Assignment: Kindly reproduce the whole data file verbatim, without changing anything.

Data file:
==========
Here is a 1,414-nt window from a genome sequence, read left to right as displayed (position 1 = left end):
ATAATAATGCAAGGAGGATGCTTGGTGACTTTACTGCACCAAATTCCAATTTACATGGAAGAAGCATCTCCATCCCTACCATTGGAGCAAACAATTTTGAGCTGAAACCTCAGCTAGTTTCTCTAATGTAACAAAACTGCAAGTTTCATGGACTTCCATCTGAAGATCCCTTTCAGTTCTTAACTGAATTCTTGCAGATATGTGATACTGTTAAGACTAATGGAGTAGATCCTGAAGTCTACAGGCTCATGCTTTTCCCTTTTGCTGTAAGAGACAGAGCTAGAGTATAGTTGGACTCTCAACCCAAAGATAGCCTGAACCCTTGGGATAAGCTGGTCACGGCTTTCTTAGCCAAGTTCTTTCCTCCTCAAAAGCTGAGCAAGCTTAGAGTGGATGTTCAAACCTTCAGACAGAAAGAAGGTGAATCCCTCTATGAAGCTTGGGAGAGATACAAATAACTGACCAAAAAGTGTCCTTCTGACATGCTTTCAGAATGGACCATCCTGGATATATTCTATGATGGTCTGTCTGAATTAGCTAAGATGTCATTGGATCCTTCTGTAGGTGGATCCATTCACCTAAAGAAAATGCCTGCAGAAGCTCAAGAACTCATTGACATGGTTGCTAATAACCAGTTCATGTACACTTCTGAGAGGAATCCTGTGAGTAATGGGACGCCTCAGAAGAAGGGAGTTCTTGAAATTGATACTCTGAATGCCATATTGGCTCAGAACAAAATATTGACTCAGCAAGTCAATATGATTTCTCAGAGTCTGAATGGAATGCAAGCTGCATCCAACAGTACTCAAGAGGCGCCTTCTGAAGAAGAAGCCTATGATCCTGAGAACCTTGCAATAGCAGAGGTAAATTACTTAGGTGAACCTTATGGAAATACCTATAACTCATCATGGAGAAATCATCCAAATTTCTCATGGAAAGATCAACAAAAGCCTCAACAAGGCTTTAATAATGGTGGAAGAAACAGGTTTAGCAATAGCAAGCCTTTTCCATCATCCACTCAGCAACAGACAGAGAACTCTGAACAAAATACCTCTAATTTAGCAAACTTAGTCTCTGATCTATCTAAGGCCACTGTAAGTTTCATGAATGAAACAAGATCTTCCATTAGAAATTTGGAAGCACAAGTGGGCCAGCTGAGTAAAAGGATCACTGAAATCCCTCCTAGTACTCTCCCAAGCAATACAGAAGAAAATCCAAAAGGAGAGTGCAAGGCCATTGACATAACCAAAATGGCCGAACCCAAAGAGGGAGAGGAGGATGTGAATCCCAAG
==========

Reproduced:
Here is a 1,414-nt window from a genome sequence, read left to right as displayed (position 1 = left end):
ATAATAATGCAAGGAGGATGCTTGGTGACTTTACTGCACCAAATTCCAATTTACATGGAAGAAGCATCTCCATCCCTACCATTGGAGCAAACAATTTTGAGCTGAAACCTCAGCTAGTTTCTCTAATGTAACAAAACTGCAAGTTTCATGGACTTCCATCTGAAGATCCCTTTCAGTTCTTAACTGAATTCTTGCAGATATGTGATACTGTTAAGACTAATGGAGTAGATCCTGAAGTCTACAGGCTCATGCTTTTCCCTTTTGCTGTAAGAGACAGAGCTAGAGTATAGTTGGACTCTCAACCCAAAGATAGCCTGAACCCTTGGGATAAGCTGGTCACGGCTTTCTTAGCCAAGTTCTTTCCTCCTCAAAAGCTGAGCAAGCTTAGAGTGGATGTTCAAACCTTCAGACAGAAAGAAGGTGAATCCCTCTATGAAGCTTGGGAGAGATACAAATAACTGACCAAAAAGTGTCCTTCTGACATGCTTTCAGAATGGACCATCCTGGATATATTCTATGATGGTCTGTCTGAATTAGCTAAGATGTCATTGGATCCTTCTGTAGGTGGATCCATTCACCTAAAGAAAATGCCTGCAGAAGCTCAAGAACTCATTGACATGGTTGCTAATAACCAGTTCATGTACACTTCTGAGAGGAATCCTGTGAGTAATGGGACGCCTCAGAAGAAGGGAGTTCTTGAAATTGATACTCTGAATGCCATATTGGCTCAGAACAAAATATTGACTCAGCAAGTCAATATGATTTCTCAGAGTCTGAATGGAATGCAAGCTGCATCCAACAGTACTCAAGAGGCGCCTTCTGAAGAAGAAGCCTATGATCCTGAGAACCTTGCAATAGCAGAGGTAAATTACTTAGGTGAACCTTATGGAAATACCTATAACTCATCATGGAGAAATCATCCAAATTTCTCATGGAAAGATCAACAAAAGCCTCAACAAGGCTTTAATAATGGTGGAAGAAACAGGTTTAGCAATAGCAAGCCTTTTCCATCATCCACTCAGCAACAGACAGAGAACTCTGAACAAAATACCTCTAATTTAGCAAACTTAGTCTCTGATCTATCTAAGGCCACTGTAAGTTTCATGAATGAAACAAGATCTTCCATTAGAAATTTGGAAGCACAAGTGGGCCAGCTGAGTAAAAGGATCACTGAAATCCCTCCTAGTACTCTCCCAAGCAATACAGAAGAAAATCCAAAAGGAGAGTGCAAGGCCATTGACATAACCAAAATGGCCGAACCCAAAGAGGGAGAGGAGGATGTGAATCCCAAG